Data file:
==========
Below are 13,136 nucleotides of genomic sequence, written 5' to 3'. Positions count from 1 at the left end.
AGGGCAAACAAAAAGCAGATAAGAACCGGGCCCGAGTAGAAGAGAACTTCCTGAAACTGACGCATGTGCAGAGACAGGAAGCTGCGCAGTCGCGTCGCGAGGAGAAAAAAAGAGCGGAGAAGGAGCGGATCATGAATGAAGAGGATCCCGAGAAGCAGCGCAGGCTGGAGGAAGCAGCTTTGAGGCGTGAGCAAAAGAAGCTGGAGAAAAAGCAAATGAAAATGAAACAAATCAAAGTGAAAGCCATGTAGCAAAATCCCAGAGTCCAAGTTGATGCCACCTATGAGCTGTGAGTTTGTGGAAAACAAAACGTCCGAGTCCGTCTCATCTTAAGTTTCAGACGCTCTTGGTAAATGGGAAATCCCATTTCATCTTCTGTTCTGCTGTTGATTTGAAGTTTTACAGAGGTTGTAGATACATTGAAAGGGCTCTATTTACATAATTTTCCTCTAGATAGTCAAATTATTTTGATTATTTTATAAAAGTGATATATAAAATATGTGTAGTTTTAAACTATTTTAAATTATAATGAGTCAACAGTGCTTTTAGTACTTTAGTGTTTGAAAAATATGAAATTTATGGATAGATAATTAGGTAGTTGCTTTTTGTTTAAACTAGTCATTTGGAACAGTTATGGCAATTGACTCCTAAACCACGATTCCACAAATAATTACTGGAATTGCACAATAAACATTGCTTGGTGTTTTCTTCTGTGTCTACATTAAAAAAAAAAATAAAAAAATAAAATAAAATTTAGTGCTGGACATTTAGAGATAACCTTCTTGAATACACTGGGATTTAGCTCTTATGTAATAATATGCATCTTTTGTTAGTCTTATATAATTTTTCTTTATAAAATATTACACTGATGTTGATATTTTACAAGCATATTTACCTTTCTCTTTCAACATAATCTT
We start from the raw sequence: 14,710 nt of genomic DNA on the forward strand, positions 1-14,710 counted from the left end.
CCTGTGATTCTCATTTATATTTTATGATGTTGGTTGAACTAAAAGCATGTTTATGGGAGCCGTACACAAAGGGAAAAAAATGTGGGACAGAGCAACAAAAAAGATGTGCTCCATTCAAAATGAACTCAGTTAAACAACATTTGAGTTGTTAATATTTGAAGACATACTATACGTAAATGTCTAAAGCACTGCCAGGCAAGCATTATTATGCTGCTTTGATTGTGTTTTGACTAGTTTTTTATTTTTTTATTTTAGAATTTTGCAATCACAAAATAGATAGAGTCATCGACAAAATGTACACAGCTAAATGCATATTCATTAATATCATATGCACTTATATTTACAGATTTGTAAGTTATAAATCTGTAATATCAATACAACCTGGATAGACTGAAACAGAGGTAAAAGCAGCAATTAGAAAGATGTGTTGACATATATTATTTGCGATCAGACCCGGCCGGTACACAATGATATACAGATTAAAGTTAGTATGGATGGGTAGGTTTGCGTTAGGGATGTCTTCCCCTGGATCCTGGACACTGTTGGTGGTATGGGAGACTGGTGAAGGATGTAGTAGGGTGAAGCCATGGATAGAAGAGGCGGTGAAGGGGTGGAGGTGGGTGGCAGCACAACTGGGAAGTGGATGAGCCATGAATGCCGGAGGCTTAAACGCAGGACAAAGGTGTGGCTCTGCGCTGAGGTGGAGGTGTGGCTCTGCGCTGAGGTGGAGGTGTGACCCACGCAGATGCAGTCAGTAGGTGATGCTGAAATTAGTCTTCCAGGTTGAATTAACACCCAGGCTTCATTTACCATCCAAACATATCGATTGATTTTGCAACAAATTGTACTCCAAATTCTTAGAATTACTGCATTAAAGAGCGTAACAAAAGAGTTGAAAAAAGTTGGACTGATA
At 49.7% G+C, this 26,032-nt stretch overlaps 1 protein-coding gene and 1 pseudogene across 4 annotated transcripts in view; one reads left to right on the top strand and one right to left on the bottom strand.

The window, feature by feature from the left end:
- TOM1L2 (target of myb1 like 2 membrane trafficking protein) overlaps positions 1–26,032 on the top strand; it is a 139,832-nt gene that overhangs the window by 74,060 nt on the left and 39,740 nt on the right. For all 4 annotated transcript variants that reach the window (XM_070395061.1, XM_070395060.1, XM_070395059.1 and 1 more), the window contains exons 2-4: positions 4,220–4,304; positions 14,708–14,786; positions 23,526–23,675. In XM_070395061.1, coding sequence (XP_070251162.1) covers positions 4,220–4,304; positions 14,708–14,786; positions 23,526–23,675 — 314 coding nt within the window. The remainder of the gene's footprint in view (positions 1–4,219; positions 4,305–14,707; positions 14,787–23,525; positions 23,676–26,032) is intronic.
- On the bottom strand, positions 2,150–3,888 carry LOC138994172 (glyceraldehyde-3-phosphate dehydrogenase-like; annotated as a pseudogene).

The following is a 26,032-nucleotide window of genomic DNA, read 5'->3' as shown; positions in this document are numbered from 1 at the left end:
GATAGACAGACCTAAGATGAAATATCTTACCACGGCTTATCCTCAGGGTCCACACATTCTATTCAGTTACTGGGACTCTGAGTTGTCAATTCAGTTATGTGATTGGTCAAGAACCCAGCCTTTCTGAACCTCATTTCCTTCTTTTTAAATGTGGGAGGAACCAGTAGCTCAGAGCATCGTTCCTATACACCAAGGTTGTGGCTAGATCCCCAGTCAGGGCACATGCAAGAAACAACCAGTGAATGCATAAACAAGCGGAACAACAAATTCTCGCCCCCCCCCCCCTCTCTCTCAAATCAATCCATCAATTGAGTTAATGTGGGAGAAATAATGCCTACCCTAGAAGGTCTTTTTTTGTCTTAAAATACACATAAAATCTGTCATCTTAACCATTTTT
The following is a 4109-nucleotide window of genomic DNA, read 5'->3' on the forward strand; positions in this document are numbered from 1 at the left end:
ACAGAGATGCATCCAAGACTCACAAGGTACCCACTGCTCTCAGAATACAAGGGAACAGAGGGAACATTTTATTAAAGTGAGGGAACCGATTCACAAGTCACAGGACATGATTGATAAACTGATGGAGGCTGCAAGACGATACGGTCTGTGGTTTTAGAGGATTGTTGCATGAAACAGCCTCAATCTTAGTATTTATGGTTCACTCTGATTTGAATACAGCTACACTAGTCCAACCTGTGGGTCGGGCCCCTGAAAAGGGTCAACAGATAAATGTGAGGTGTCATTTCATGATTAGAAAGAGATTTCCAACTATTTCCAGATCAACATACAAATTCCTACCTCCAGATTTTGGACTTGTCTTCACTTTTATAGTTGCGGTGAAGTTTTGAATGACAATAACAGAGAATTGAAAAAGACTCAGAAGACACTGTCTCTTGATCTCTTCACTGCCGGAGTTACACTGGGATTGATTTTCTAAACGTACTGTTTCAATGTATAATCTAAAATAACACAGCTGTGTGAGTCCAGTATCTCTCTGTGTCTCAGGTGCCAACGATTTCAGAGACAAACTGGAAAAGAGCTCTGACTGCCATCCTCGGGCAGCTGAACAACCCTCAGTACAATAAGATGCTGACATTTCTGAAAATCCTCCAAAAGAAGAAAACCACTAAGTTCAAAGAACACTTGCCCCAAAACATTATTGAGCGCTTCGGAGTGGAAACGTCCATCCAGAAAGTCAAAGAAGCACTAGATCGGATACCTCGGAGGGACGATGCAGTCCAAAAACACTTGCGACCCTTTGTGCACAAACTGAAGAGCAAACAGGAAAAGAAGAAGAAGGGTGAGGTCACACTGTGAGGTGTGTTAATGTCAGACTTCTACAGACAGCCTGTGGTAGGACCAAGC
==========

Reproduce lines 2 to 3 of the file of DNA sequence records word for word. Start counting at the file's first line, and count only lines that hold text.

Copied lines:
AGGGCAAACAAAAAGCAGATAAGAACCGGGCCCGAGTAGAAGAGAACTTCCTGAAACTGACGCATGTGCAGAGACAGGAAGCTGCGCAGTCGCGTCGCGAGGAGAAAAAAAGAGCGGAGAAGGAGCGGATCATGAATGAAGAGGATCCCGAGAAGCAGCGCAGGCTGGAGGAAGCAGCTTTGAGGCGTGAGCAAAAGAAGCTGGAGAAAAAGCAAATGAAAATGAAACAAATCAAAGTGAAAGCCATGTAGCAAAATCCCAGAGTCCAAGTTGATGCCACCTATGAGCTGTGAGTTTGTGGAAAACAAAACGTCCGAGTCCGTCTCATCTTAAGTTTCAGACGCTCTTGGTAAATGGGAAATCCCATTTCATCTTCTGTTCTGCTGTTGATTTGAAGTTTTACAGAGGTTGTAGATACATTGAAAGGGCTCTATTTACATAATTTTCCTCTAGATAGTCAAATTATTTTGATTATTTTATAAAAGTGATATATAAAATATGTGTAGTTTTAAACTATTTTAAATTATAATGAGTCAACAGTGCTTTTAGTACTTTAGTGTTTGAAAAATATGAAATTTATGGATAGATAATTAGGTAGTTGCTTTTTGTTTAAACTAGTCATTTGGAACAGTTATGGCAATTGACTCCTAAACCACGATTCCACAAATAATTACTGGAATTGCACAATAAACATTGCTTGGTGTTTTCTTCTGTGTCTACATTAAAAAAAAAAATAAAAAAATAAAATAAAATTTAGTGCTGGACATTTAGAGATAACCTTCTTGAATACACTGGGATTTAGCTCTTATGTAATAATATGCATCTTTTGTTAGTCTTATATAATTTTTCTTTATAAAATATTACACTGATGTTGATATTTTACAAGCATATTTACCTTTCTCTTTCAACATAATCTT
We start from the raw sequence: 14,710 nt of genomic DNA on the forward strand, positions 1-14,710 counted from the left end.